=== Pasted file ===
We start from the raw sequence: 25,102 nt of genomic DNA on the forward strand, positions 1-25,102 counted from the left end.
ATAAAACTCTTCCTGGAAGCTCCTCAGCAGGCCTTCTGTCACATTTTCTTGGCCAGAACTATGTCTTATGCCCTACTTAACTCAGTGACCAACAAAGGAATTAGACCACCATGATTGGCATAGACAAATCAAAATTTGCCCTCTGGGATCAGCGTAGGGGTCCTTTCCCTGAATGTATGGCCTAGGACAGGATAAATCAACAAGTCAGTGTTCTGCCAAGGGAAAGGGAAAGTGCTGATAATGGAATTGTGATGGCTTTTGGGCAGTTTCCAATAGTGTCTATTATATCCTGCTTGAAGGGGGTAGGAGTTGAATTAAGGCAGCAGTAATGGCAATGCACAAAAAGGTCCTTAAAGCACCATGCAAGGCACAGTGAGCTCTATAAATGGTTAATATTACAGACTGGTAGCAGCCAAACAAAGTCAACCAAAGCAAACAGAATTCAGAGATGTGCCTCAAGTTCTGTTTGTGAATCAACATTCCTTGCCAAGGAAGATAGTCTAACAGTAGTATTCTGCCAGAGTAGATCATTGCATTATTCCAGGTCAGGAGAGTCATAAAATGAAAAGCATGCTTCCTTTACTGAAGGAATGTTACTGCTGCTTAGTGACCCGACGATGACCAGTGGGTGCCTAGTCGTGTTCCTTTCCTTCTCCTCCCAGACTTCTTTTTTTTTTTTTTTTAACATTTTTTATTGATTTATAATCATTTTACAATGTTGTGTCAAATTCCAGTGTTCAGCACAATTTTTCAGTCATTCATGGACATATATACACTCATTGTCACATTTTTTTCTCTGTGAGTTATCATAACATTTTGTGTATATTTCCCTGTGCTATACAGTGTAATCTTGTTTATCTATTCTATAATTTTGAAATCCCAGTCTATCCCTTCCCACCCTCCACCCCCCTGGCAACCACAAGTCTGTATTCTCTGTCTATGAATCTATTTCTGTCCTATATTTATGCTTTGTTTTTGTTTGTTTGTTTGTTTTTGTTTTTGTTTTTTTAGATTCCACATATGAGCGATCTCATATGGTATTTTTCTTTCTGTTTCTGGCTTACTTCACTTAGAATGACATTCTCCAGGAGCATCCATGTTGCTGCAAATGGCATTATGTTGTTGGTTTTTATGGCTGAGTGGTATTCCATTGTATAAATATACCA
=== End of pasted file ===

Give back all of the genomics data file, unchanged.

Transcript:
We start from the raw sequence: 25,102 nt of genomic DNA on the forward strand, positions 1-25,102 counted from the left end.
ATAAAACTCTTCCTGGAAGCTCCTCAGCAGGCCTTCTGTCACATTTTCTTGGCCAGAACTATGTCTTATGCCCTACTTAACTCAGTGACCAACAAAGGAATTAGACCACCATGATTGGCATAGACAAATCAAAATTTGCCCTCTGGGATCAGCGTAGGGGTCCTTTCCCTGAATGTATGGCCTAGGACAGGATAAATCAACAAGTCAGTGTTCTGCCAAGGGAAAGGGAAAGTGCTGATAATGGAATTGTGATGGCTTTTGGGCAGTTTCCAATAGTGTCTATTATATCCTGCTTGAAGGGGGTAGGAGTTGAATTAAGGCAGCAGTAATGGCAATGCACAAAAAGGTCCTTAAAGCACCATGCAAGGCACAGTGAGCTCTATAAATGGTTAATATTACAGACTGGTAGCAGCCAAACAAAGTCAACCAAAGCAAACAGAATTCAGAGATGTGCCTCAAGTTCTGTTTGTGAATCAACATTCCTTGCCAAGGAAGATAGTCTAACAGTAGTATTCTGCCAGAGTAGATCATTGCATTATTCCAGGTCAGGAGAGTCATAAAATGAAAAGCATGCTTCCTTTACTGAAGGAATGTTACTGCTGCTTAGTGACCCGACGATGACCAGTGGGTGCCTAGTCGTGTTCCTTTCCTTCTCCTCCCAGACTTCTTTTTTTTTTTTTTTTAACATTTTTTATTGATTTATAATCATTTTACAATGTTGTGTCAAATTCCAGTGTTCAGCACAATTTTTCAGTCATTCATGGACATATATACACTCATTGTCACATTTTTTTCTCTGTGAGTTATCATAACATTTTGTGTATATTTCCCTGTGCTATACAGTGTAATCTTGTTTATCTATTCTATAATTTTGAAATCCCAGTCTATCCCTTCCCACCCTCCACCCCCCTGGCAACCACAAGTCTGTATTCTCTGTCTATGAATCTATTTCTGTCCTATATTTATGCTTTGTTTTTGTTTGTTTGTTTGTTTTTGTTTTTGTTTTTTTAGATTCCACATATGAGCGATCTCATATGGTATTTTTCTTTCTGTTTCTGGCTTACTTCACTTAGAATGACATTCTCCAGGAGCATCCATGTTGCTGCAAATGGCATTATGTTGTTGGTTTTTATGGCTGAGTGGTATTCCATTGTATAAATATACCA